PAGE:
The recent nomination of Mr. Abdulrasheed Bawa as the Chairman-designate of the Economic and Financial Crimes Commission has elicited a mixed debate between merit and the law. Kingsley Nwezeh writes
One of the most dominant topics in the country today is the issue of adherence to the rule of law or lack of it in appointments into federal positions. Thus, the nomination of Mr. Abdulrasheed Bawa as the Chairman-designate of the Economic and Financial Crimes Commision (EFCC) is already generating controversy over whether or not it met the conditions stipulated in the EFCC Act 2004 with regards to the leadership of the commission.
While the nominee is eminently qualified to occupy the position by virtue of his rich resume, his nomination by President Muhammadu Buhari, however, falls short of the expectations of the law. Quite notably, the nomination of Bawa, a certified Anti-Money Laundering Specialist (CAMS) brought to an end, the era of the headship of the commission by police officers.
Bawa, a product of the EFCC Academy has worked in the agency since his graduation from the academy in 2005. In addition, Bawa was also trained by the United States Federal Bureau of Investigation (FBI), United States Financial Crime Enforcement Network (FINCEN), The World Bank, The United Nations Office of Drug and Crimes (UNDOC), the Nigeria Police, the Department of State Security (DSS), the EFCC Academy and United Kingdom’s Global Training Consulting. With such an enviable background and the likely synergy with western countries, it could be said that there is a bright future with regards to the anti-graft war in Nigeria.
It is also expected that the 40-year-old nominee would bring his youthful energy to bear on the leadership of the commission. What’s more, Bawa’s academic qualifications include Bachelor of Laws (LLB), University of London-in view, Masters in International Affairs and Diplomacy Usmanu Danfodio University Sokoto in 2012 and Bachelor of Science Degree in Economics (Second Class Honours, Usmanu Danfodio University Sokoto in 2000
In his curriculum vitae, Bawa stated that he “supervised the biggest operations zonal office of the EFCC in Lagos, having 604 officers and men and securing 227 convictions despite the Covid-19 pandemic. “He also supervised the investigation of all cases in Port Harcourt Zonal office in which an unprecedented 215 convictions were secured in eleven months and securing final forfeiture of hundreds of properties to the federal government”.
Yet, the Legal Snag
His qualifications, training and evident capacity notwithstanding, the nomination appears not to have met the basic requirements of the law.
Section 2(1) of the EFCC (Establishment) Act, 2004, provides for a “Chairman, who shall be “(i) the Chief Executive and Accounting Officer of the Commission; (ii) be a serving or retired member of any government security or law enforcement agency not below the rank of Assistant Commissioner of Police or its equivalent ”.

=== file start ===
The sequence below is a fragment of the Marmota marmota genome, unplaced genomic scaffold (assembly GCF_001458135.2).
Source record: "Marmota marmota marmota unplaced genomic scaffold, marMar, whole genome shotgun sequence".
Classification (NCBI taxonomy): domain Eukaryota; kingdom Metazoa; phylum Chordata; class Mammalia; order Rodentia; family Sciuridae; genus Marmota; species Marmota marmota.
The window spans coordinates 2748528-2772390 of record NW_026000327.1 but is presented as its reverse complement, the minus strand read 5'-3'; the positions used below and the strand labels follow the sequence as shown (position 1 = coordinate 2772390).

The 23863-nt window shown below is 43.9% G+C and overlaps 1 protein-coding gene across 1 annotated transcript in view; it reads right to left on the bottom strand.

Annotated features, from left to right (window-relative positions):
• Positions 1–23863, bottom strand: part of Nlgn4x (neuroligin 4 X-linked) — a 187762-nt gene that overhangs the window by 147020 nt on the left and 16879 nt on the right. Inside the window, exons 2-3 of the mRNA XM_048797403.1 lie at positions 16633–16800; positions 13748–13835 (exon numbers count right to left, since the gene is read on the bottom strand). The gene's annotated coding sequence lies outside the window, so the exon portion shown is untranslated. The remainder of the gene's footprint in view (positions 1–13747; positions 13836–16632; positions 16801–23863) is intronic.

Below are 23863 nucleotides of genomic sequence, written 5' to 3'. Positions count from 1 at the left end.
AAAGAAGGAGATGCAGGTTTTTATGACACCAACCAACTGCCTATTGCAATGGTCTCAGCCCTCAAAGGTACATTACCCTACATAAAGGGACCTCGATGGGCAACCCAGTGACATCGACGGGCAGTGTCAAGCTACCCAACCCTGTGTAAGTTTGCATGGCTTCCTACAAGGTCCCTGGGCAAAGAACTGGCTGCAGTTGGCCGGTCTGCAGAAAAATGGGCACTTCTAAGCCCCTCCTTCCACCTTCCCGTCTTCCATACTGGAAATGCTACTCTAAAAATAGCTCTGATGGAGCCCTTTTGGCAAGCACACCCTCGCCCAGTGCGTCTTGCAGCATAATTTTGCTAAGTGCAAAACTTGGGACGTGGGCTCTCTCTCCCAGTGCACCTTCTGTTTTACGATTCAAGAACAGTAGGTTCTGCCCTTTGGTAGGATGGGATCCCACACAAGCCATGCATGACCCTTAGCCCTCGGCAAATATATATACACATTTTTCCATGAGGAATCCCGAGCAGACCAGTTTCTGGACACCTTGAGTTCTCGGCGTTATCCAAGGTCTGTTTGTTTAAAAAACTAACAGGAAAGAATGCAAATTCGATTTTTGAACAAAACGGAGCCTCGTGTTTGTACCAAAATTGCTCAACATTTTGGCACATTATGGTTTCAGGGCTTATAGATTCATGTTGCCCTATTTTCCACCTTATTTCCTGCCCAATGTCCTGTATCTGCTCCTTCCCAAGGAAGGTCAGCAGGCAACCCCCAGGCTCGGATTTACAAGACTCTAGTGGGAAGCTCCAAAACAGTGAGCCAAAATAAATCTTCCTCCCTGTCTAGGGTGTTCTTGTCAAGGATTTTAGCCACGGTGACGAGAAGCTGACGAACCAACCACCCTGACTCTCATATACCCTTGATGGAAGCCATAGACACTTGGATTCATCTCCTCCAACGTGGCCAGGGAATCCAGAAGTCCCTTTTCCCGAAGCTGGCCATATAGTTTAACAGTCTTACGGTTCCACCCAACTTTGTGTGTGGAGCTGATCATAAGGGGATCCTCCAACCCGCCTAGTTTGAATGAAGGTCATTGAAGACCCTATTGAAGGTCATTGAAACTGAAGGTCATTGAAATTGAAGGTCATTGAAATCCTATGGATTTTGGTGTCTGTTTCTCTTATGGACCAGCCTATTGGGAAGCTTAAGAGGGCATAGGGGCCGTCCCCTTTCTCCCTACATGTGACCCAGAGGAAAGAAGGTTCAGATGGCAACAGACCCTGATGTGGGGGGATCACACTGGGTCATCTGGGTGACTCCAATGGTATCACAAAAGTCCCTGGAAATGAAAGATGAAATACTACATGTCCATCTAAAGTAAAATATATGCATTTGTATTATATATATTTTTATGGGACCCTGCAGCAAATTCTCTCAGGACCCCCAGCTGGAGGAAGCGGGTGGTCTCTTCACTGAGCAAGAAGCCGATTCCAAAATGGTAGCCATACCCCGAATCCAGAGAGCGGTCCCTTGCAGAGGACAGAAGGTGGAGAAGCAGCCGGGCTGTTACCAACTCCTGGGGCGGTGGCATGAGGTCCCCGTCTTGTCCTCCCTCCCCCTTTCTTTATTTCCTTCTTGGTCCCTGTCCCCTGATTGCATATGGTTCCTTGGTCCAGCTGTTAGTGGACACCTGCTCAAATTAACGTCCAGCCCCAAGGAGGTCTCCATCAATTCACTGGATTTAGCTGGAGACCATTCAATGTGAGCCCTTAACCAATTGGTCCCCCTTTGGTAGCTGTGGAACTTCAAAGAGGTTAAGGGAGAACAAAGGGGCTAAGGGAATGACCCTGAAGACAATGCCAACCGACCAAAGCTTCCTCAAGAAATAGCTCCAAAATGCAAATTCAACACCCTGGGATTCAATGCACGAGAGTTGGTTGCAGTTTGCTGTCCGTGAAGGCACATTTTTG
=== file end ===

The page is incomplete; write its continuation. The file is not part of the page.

Unfortunately, Bawa’s present rank is below the ACP equivalent rank in spite of the fact that there are many senior directors in the commission, even though he was reported to have just been elevated ahead of his screening.
The matter is already a subject of litigation. A Federal High Court sitting in Abuja Friday gave the Senate and the EFCC Chairman-designate 30 days to show cause why the nomination should be sustained.
This followed a suit number ABJ/CS/196/2021, filed by an Abuja-based legal practitioner, Osuagwu Ugochukwu.
The reliefs sought by the legal practitioner include a true interpretation and construction of Section 2(1)(a)(ii) of the Economic and Financial Crimes Commission (Establishment) Act 2004, whether Bawa is qualified to be appointed chairman of the anti-graft agency and whether the Senate is competent in law to confirm the appointment of Bawa, who is deemed to fall short of the requirement of Section 2)(1)(a)(ii) of the EFCC Establishment Act 2004.
Osuagwu is also seeking three declarations to determine the fate of the suit.
The declarations include that Bawa is a Grade Level 13 public officer and not an Assistant Commissioner of Police (ACP) or its equivalent as stipulated in the EFCC Act and therefore not qualified to be chairman of the commission; an order of perpetual injunction restraining the Senate from confirming Bawa’s appointment as chairman of the EFCC and any other order(s) the court may deem fit in the circumstance.
Coming through originating summons, the suit has since been served on the office of the Senate President and the proof of service acknowledged on Thursday, February 18. But the nominee was due for confirmation last Thursday.
No doubt, the Bawa dilemma might turn out a good test of the strength of the laws of the land and the Act setting up the EFCC. Even more concerning is how a legal provision could rob the nation of an otherwise good hand in a crucial institution and at a critical time in nation’s history.
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